Adapting to new formats and products with Aarti Bhaskaran of Snap

On our podcast, we were recently joined by Aarti Bhaskaran, who is the global head of research and Insights at Snapchat. She has over 15 years of experience in consumer insights and media effectiveness measurement. In her role, Aarti leads a team with a mission to educate the advertising industry and marketing community on new ad formats, audiences, and platforms through data-driven insights and empirical evidence, and be a voice of Snapchat at industry forums and conferences. She has a rich and varied background in the multi-national insights industry, working for some of the world's leading brands. Below is an edited transcript of our conversation with her. 


Aarti, what's the most significant thing you've got to talk to us about today?
Well, you see, I have the privilege of working in the tech industry that's always changing and evolving. And with it, I think the research that we do also evolves.

So what I'd love to talk about today is some of the work that we have done in understanding new products, new formats, and how you need to either think of a new approach or adapt what's existing to research about things which are not yet commonplace.

Reflecting on your introduction there and the fact that you've lived in such different environments, places around the world helps broaden your view as a market researcher as well. So that helps feed into the perspectives that you can share as well.

Absolutely. You know, the U.S. is like the fourth country that I've lived in. And obviously technologies are at different stages in different markets and so are audiences, so are their motivations. So it's very interesting to study the same thing across the globe.

Let's talk about your background in market research. Perhaps some of the key moments in your career that we didn't touch on in the intro that lead to you working at Snapchat. 

I accidentally discovered market research right out of university. I didn't know what I was planning to do. I went for an interview and then here I am, like 17 years later. So I started my career in India at a time when a lot of brands were entering the market, at which time I was doing a lot of innovation research and audience understanding - like trying to explain what 'mobile wallet' was 15 years ago and assessing if it had potential.

So that was my entry to market research and that's what fascinated me in this particular field. But when I moved to Singapore, it was a switch and we worked with more mature brands. It was a lot more about brand strategy and creative development. So a completely different space. And again, I was lucky enough when I moved to Canada with a completely different geography, but also different line of research, which was all about media planning and effectiveness. So now I'm kind of moving downstream, if you will, along the product funnel - the final stage of delivery to the consumers and convincing them to buy. And then proving that the money that you spent, whether it's marketing on media was working. So now I'm able to bring, I guess all of these elements that I've worked on to the work that I do at Snap because my team looks after the who, what, when, where, how, why of Snap - right from the audience that uses the platform to the ad products which are developed as well as talking to advertisers about effectiveness.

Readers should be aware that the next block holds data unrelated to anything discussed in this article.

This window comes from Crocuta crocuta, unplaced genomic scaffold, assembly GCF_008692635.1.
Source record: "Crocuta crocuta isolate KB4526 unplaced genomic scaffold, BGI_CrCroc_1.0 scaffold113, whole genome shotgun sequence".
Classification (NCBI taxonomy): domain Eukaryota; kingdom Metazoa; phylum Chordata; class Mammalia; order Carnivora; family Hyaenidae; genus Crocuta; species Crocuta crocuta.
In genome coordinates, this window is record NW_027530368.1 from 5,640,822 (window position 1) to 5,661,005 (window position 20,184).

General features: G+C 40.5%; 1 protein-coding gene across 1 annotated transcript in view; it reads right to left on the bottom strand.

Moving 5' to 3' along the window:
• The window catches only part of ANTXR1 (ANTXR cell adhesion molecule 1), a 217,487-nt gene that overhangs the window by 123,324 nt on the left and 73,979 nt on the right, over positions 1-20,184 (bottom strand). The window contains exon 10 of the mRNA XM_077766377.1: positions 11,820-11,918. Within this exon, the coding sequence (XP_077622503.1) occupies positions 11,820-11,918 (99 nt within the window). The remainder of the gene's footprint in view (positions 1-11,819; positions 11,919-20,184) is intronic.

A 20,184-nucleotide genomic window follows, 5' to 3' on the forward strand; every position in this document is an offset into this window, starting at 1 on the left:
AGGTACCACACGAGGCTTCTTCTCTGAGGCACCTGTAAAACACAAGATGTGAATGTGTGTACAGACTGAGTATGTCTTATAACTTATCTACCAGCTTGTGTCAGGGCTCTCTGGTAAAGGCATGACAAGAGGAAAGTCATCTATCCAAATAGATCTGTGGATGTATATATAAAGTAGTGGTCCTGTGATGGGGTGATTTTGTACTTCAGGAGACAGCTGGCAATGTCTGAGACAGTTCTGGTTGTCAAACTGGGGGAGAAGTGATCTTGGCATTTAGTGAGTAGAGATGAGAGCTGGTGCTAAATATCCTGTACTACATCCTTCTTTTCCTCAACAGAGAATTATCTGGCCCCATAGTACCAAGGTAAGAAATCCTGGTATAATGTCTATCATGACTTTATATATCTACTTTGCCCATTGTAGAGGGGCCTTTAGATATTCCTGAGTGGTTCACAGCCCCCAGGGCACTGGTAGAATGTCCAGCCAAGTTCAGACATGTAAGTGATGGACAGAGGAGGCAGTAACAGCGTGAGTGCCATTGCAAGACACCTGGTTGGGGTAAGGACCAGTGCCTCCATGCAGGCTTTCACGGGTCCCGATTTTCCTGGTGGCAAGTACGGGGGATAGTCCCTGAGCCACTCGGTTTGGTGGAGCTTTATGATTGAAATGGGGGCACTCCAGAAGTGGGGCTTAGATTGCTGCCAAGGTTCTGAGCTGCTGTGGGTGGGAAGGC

So what about some of the newer formats and products that you've been working on at Snap?

I think there are several aspects that I can talk about. One is, of course, Snap being a technology platform. We are always innovating. And that's one of the things I like about the platform that attracted me to the role to begin with. And obviously, you know, we are considered to be leaders in augmented reality, which is essentially the app open up to the camera and through the camera, you can apply effects or a digital overlay on the real world, whether it's you or your surroundings.

That's the simplest way to explain it, but conceptually, it's easy to think about it, but to research, it is challenging. Because  the way in which we do our research is through the device, but the device itself is the format, right? So often when we are trying to understand, not just what people think about the format - because some of them don't even know they're using AR - to even measuring its effectiveness. We are constantly thinking about either adapting current technology methodologies or trying to invent new ways.

We are typically first to market when it comes to establishing benchmarks for augmented reality. And the other space in which we have done a lot of work I would say is the audience space because we are a platform that does attract and retain quite a fair amount of younger audiences. And there's always a lot of interest. I know people do a lot of generational research and I just see it as looking at a decade because each decade you're influenced by what's going on in the world and technology. So trying to understand you know, 13-year-olds today, the way you speak to them, the way you understand them is very different from research when I started out.